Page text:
Central Demolition Limited were awarded the contract for the demolition of Glenrothes House, an existing 9 storey office building situated amidst a busy town centre environment.
A lot of pre-preparatory works were required before the demolition works began. All services were disconnected prior to commencement and all stakeholders were made aware of restrictions and procedures in place for the duration of the works. Prior to commencement of any works, all operatives were fully inducted.
The initial set-up of the site involved the erection of pedestrian walkways and the excavation and removal of the courtyard area. Our asbestos operatives then removed all notifiable asbestos, and as this operation continued the soft stripping of the offices, Clydesdale Bank and the linked corridor to The Royal Bank of Scotland offices commenced. Meanwhile, the removal of non-notifiable asbestos got underway.
A single demolition method was deemed inappropriate for this project, and so a mixture of hand separation, machine demolition and robotic demolition was undertaken. The machine demolition was carried out using a Hitachi EX850 hydraulic 360 degree excavator type demolition machine complete with falling objects protection system (F.O.P.S) and fitted with 40 metre super high reach boom and 360 degree hydraulic concrete cruncher attachment to ensure only small pieces fell during the works. The robotic demolition was carried out by specialist contractor Core Cut Limited.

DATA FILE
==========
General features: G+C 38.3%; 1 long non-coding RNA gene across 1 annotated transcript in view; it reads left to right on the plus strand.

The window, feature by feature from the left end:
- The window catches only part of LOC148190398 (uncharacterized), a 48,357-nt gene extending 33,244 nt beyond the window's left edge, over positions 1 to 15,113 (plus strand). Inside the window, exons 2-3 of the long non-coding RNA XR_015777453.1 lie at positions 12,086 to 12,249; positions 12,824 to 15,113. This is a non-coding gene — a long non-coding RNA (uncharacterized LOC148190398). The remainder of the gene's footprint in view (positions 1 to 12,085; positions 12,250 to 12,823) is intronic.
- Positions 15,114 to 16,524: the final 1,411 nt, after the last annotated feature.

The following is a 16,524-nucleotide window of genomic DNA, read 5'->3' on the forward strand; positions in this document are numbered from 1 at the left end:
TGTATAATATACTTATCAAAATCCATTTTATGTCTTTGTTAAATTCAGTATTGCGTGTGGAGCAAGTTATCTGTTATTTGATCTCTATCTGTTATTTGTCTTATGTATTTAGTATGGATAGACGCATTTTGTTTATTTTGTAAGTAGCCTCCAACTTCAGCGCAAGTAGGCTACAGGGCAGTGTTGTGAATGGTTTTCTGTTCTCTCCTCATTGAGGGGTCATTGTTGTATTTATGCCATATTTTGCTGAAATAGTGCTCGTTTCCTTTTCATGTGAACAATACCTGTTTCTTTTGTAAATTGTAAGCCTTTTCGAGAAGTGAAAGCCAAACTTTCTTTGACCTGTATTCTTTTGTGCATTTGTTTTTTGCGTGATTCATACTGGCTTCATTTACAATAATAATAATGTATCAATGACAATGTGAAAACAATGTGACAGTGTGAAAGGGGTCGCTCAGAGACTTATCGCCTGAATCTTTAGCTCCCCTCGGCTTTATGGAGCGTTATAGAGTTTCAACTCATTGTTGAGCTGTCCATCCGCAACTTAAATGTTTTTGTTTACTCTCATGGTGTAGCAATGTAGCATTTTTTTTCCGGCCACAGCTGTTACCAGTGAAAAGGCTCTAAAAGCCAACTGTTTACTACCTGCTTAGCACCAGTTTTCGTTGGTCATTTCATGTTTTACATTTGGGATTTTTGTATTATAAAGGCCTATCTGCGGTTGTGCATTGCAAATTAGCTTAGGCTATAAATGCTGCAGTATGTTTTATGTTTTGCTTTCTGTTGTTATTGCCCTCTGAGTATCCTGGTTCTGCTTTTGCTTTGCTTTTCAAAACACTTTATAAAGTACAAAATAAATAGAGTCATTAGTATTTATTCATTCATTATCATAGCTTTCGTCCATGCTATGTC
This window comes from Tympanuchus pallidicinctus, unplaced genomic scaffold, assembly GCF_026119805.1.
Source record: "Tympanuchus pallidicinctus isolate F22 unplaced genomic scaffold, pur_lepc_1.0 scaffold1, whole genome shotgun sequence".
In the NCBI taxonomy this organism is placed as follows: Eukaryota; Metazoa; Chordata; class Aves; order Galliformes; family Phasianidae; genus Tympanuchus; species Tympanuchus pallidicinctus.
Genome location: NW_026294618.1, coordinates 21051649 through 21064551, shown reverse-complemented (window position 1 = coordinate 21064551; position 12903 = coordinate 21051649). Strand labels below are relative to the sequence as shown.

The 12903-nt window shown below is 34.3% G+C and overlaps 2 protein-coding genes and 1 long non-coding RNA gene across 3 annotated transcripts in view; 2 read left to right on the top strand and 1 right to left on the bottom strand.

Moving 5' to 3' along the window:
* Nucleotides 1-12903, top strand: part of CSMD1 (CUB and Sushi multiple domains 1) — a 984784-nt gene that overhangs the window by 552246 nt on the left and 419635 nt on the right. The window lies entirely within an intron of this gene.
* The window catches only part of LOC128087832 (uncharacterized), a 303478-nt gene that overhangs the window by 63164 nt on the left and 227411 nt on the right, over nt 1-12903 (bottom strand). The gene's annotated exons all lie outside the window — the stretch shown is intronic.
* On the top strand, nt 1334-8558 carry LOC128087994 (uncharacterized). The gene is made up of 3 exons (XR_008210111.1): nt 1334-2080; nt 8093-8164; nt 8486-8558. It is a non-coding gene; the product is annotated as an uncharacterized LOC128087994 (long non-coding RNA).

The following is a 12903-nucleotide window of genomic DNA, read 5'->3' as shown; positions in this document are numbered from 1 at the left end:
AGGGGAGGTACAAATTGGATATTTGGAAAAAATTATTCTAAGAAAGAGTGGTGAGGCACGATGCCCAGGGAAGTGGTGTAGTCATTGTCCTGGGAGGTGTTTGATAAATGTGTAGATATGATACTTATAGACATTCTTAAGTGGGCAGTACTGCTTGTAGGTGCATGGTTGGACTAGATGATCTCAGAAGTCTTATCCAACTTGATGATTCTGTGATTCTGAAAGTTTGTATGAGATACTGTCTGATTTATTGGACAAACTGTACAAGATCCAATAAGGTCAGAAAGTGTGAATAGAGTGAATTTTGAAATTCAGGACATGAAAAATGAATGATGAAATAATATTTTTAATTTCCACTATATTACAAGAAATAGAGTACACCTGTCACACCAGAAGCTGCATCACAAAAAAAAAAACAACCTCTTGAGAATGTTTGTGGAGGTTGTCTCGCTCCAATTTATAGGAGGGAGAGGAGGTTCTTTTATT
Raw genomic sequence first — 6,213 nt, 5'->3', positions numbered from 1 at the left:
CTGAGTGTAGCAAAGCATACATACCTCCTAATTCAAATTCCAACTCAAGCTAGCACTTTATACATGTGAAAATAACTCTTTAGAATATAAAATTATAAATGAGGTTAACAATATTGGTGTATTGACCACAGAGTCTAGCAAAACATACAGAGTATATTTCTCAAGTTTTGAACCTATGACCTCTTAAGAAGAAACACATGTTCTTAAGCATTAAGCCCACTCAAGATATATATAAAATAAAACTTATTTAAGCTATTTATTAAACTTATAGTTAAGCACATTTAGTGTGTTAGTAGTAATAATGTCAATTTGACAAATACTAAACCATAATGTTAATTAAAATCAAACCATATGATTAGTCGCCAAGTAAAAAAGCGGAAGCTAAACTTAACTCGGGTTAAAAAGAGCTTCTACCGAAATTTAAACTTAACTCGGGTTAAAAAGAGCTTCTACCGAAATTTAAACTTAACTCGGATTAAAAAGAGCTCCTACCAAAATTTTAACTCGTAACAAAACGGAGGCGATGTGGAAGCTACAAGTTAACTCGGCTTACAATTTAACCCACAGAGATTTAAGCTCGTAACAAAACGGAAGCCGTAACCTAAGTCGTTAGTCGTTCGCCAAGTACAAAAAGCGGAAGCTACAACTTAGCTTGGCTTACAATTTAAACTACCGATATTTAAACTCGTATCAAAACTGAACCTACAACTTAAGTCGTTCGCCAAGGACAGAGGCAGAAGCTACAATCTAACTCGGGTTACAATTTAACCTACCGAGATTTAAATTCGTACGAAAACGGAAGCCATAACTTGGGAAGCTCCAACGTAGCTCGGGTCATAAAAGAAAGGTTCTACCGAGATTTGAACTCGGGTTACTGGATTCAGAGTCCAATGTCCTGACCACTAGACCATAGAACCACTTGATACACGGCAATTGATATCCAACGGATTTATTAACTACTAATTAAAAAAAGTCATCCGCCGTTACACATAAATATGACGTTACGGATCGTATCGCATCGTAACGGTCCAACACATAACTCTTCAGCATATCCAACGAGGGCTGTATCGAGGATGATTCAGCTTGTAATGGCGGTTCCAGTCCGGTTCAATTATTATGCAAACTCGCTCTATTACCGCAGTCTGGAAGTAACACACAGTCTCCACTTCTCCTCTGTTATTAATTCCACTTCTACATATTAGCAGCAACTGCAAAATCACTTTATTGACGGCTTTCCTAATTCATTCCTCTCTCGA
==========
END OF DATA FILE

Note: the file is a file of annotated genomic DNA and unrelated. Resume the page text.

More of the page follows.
We were also contracted to carry out additional works, which included the soft strip and partial demolition of a two storey link bridge, and the demolition of the remaining section of the reinforced concrete link bridge structure.
The location of the site created challenges. The proximity of the building to a main road created the need for a traffic management plan to be put in place – and this included a lane closure to create a safe exclusion zone. As the building was situated within a busy town centre, access to the surrounding offices and shops had to be maintained. A safe route for pedestrians was created through the construction of a pedestrian tunnel. All of these implemented actions allowed for minimal disruption. We did carry out some night-time works so that the offices and shops could remain fully operational.
This project carried many risks, especially since the site was bordered with public roads, other offices, shops and pedestrian walkways. As with every job, we had a comprehensive health and safety plan in place in order to minimise the effects of our works on our employees, our clients, neighbouring businesses and the general public. Operatives were always supervised and they wore safety boots, hats and high visibility vests at all times, together with goggles, dust masks and ear defenders where appropriate.
The project was successful and was completed safely, on time and within budget. We managed to keep disruption to a minimum for the duration of the works.